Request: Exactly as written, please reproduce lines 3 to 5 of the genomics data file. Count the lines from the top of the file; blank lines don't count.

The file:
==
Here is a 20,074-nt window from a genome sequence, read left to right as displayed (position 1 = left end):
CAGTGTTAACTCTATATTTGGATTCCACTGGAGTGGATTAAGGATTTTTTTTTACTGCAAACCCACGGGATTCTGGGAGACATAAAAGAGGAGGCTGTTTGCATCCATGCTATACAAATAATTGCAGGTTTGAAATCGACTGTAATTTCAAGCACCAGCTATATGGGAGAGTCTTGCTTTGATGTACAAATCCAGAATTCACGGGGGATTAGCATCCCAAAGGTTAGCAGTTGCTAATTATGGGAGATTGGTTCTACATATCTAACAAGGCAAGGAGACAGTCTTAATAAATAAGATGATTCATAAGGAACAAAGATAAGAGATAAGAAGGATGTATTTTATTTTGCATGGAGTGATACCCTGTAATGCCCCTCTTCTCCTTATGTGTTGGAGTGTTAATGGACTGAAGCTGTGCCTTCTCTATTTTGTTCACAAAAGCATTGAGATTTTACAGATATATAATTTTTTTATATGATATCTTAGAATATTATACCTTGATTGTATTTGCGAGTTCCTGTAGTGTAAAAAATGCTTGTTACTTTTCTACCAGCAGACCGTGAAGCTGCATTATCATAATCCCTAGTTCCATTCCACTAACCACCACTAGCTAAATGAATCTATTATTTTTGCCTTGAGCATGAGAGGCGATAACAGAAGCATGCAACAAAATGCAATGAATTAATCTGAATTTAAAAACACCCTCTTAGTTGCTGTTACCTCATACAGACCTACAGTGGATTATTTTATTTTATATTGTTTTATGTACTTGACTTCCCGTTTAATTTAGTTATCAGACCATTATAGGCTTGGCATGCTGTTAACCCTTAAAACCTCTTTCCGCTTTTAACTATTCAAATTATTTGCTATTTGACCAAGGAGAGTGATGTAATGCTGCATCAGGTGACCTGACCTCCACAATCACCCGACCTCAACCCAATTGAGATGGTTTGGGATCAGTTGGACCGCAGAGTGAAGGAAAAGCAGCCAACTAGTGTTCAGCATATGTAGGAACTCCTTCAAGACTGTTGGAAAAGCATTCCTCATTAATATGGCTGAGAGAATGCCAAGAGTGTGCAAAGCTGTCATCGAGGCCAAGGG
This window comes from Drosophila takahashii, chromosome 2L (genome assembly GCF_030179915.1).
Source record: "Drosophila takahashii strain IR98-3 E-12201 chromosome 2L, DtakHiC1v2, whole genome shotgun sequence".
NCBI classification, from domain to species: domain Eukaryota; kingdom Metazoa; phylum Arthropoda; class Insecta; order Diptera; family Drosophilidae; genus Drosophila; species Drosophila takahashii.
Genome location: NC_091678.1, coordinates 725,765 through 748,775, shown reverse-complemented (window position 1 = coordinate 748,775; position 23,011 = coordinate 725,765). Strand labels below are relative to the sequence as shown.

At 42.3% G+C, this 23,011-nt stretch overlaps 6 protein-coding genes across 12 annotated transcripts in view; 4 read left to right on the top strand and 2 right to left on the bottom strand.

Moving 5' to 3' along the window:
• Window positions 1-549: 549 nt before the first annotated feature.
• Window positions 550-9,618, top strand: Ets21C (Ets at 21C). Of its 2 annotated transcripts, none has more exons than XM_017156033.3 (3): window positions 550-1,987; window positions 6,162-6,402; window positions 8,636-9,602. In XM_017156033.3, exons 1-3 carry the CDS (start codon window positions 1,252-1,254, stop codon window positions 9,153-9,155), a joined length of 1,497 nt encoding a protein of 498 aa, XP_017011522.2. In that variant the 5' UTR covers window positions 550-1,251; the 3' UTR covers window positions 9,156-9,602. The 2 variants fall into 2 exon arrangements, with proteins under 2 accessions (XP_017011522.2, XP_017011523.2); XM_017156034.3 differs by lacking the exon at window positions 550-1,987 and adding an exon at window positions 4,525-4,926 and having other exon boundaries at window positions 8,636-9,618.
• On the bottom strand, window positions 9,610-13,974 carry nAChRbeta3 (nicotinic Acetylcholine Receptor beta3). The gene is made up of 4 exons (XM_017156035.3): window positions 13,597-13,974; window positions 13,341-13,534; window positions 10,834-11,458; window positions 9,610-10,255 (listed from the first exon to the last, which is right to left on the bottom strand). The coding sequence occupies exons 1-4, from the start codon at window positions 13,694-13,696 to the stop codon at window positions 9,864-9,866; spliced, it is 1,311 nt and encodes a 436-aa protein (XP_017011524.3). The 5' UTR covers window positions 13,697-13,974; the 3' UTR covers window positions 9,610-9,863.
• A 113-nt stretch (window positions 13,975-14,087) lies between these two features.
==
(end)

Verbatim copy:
This window comes from Drosophila takahashii, chromosome 2L (genome assembly GCF_030179915.1).
Source record: "Drosophila takahashii strain IR98-3 E-12201 chromosome 2L, DtakHiC1v2, whole genome shotgun sequence".
NCBI classification, from domain to species: domain Eukaryota; kingdom Metazoa; phylum Arthropoda; class Insecta; order Diptera; family Drosophilidae; genus Drosophila; species Drosophila takahashii.